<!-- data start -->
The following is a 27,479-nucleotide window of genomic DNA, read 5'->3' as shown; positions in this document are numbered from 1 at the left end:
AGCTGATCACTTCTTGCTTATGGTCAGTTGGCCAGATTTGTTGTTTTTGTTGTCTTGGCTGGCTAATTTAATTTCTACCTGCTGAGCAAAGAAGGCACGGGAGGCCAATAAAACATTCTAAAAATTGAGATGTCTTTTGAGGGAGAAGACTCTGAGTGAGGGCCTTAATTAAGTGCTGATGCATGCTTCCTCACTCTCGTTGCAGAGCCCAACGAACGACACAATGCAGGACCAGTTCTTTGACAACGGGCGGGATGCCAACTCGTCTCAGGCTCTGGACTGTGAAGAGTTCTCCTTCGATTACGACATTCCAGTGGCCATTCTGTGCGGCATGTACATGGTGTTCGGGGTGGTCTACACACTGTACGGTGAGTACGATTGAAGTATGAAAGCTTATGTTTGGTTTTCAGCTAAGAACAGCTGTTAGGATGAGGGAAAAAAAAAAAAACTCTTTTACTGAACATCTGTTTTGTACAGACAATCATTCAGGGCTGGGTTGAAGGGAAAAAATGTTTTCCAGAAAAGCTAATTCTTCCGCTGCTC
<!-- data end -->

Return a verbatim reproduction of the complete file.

The following is a 27,479-nucleotide window of genomic DNA, read 5'->3' as shown; positions in this document are numbered from 1 at the left end:
AGCTGATCACTTCTTGCTTATGGTCAGTTGGCCAGATTTGTTGTTTTTGTTGTCTTGGCTGGCTAATTTAATTTCTACCTGCTGAGCAAAGAAGGCACGGGAGGCCAATAAAACATTCTAAAAATTGAGATGTCTTTTGAGGGAGAAGACTCTGAGTGAGGGCCTTAATTAAGTGCTGATGCATGCTTCCTCACTCTCGTTGCAGAGCCCAACGAACGACACAATGCAGGACCAGTTCTTTGACAACGGGCGGGATGCCAACTCGTCTCAGGCTCTGGACTGTGAAGAGTTCTCCTTCGATTACGACATTCCAGTGGCCATTCTGTGCGGCATGTACATGGTGTTCGGGGTGGTCTACACACTGTACGGTGAGTACGATTGAAGTATGAAAGCTTATGTTTGGTTTTCAGCTAAGAACAGCTGTTAGGATGAGGGAAAAAAAAAAAAACTCTTTTACTGAACATCTGTTTTGTACAGACAATCATTCAGGGCTGGGTTGAAGGGAAAAAATGTTTTCCAGAAAAGCTAATTCTTCCGCTGCTC